There’s one extra set of panther paws in Big Cypress National Preserve this week.
The 2-year-old male was found on April 12 near Immokalee, in a neighborhood popular with farm workers. Cats and other pets had gone missing in the area, cluing Florida Fish and Wildlife Conservation Commission staff in to the unwelcome visitor. The panther, named FP243, was likely newly separated from his mother and searching for his own territory, according to an FWC release.
After a stay at Tampa’s Lowery Park Zoo, where he was given a checkup and tested for feline leukemia, he hit the ground running in the southwest corner of the more than 729,000 acre preserve, near Gum Slough. Staff from the U.S. Fish and Wildlife Service, the National Park Service and the FWC videoed the release of the big cat into his new wild home Wednesday, where his major threats will be other territorial males and cars.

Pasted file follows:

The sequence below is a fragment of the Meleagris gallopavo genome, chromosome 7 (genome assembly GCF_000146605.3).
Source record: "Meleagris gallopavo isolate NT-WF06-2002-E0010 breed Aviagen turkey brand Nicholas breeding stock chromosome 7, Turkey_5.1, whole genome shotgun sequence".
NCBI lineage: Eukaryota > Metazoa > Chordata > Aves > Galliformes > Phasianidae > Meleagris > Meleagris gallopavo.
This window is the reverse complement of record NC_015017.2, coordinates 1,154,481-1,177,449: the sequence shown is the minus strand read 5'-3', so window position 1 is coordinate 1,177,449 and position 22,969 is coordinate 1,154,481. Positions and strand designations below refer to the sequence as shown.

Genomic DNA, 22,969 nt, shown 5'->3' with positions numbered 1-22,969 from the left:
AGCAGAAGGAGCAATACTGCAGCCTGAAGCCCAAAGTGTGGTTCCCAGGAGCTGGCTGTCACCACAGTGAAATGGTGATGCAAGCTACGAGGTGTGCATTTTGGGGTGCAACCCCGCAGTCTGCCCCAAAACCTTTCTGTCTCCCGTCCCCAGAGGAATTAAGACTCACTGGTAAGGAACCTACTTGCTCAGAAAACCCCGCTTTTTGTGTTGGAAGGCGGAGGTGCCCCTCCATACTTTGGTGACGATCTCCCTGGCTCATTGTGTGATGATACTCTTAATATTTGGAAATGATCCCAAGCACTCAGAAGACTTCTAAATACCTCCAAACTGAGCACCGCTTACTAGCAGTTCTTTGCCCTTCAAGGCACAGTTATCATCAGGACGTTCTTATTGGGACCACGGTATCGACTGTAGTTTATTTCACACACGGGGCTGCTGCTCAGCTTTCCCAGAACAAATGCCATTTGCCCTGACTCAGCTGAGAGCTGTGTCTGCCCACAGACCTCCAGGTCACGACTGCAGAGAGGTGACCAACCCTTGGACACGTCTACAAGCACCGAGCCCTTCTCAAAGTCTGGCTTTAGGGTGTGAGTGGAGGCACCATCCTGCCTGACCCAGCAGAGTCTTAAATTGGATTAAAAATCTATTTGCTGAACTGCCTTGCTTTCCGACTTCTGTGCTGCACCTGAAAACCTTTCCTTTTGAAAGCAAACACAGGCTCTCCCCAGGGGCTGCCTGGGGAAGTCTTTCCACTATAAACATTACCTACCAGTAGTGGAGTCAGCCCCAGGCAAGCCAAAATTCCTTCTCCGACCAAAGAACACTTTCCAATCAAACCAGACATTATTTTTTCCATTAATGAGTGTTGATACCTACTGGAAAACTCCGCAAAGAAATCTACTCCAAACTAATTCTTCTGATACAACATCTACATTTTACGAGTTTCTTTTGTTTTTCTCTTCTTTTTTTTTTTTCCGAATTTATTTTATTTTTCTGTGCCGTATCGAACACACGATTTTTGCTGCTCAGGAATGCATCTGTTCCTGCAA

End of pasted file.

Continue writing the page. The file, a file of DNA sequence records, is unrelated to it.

With only 90 to 180 panthers left in the wild and innumerable more cars, the odds of this cat becoming the next to go splat are much higher. Nine panthers were killed by cars in April, making it the goriest month yet for the endangered cats. Last year, vehicles claimed the lives of a record-breaking 41 panthers.
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